Light interception and yield of sweet cherry and apricot trees grown as a planar cordon orchard system design
Claire Scofield is currently pursuing a Master of Science at Massey University, Palmerston North, while working as a Research Associate at The New Zealand Institute for Plant and Food Research Limited, Clyde Research Centre, New Zealand. Her work has a strong focus on pre-harvest and postharvest physiology of stone fruit, particularly cherry and apricot. Her research entitled “Light interception and yield of sweet cherry and apricot trees grown as a planar cordon orchard system design” was presented at the IHC2018 in Istanbul, Turkey. Her objective was to quantify light interception properties within a planar canopy system for both cherry and apricot. An additional objective was to understand how and why these properties differ from those of a conventional centre leader planting system of the same age. Previous studies on apricot have shown a strong correlation between fruit quality and light conditions within the canopy. Thus, this study made an initial determination of the orchard light interception and variations across the row alley before more in-depth investigation into the light-fruit relationships within a planar canopy. While proportional whole canopy light interception (% photosynthetically active radiation) for mature conventionally grown apricot and cherry canopies showed high interception up to 85%, as little as 2% of the light reached the lower inner portion of the trees. With almost 100% of the incoming light being intercepted at the trunk, an analysis of the light distribution across the row alley was investigated to understand the total light intercepted within the orchard system. In cherry, the average light interception in a 5-year-old planar cordon canopy varied between 63.6 and 71.9% depending on the row spacing. In a centre leader system of the same age, the average light interception was only 43.6%. When analysing the overall system by assessing the row alley light distribution pattern, the planar cordon system had as little as 15% difference between the centre of the tree and the mid alley compared with a difference of 23% in the centre leader system. The light distribution beneath planar cordon canopies was more uniform than with the centre leader orchard system, where few differences were seen between under-tree and within row alley, suggesting that the growth structure of a planar canopy was more even in comparison to a centre leader canopy. This work was a preliminary inquiry to measure the light environment in young planar systems. Future work aims to determine relationships between light distribution and fruit quality (and its variability) in cherry and apricot.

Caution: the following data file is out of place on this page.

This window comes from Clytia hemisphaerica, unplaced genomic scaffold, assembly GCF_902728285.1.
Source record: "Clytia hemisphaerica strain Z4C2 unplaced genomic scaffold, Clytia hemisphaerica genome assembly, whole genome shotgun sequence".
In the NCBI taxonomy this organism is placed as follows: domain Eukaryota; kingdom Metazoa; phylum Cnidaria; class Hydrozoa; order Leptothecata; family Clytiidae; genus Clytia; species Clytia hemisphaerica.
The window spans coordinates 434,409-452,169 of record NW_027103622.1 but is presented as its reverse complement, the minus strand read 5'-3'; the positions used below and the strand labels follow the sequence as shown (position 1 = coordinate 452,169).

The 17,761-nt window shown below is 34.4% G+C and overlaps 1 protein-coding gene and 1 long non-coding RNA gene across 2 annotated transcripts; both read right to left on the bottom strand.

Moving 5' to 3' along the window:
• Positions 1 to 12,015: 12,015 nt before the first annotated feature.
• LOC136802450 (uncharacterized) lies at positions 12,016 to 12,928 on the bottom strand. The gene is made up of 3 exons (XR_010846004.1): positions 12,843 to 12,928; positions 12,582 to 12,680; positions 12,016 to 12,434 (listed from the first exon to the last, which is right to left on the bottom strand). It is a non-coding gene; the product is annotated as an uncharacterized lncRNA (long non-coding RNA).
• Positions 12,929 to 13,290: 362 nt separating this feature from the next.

Claire Scofield won an ISHS Young Minds Award for the best oral presentation at the International Symposium on Evaluation of Cultivars, Rootstocks and Management Systems for Sustainable Production of Deciduous Fruit Crops at IHC2018 in Turkey in August 2018.
Ms. Claire Scofield, 990 Earnscleugh Road, 9391 Alexandra, New Zealand, e-mail: firstname.lastname@example.org
The article is available in Chronica Horticulturae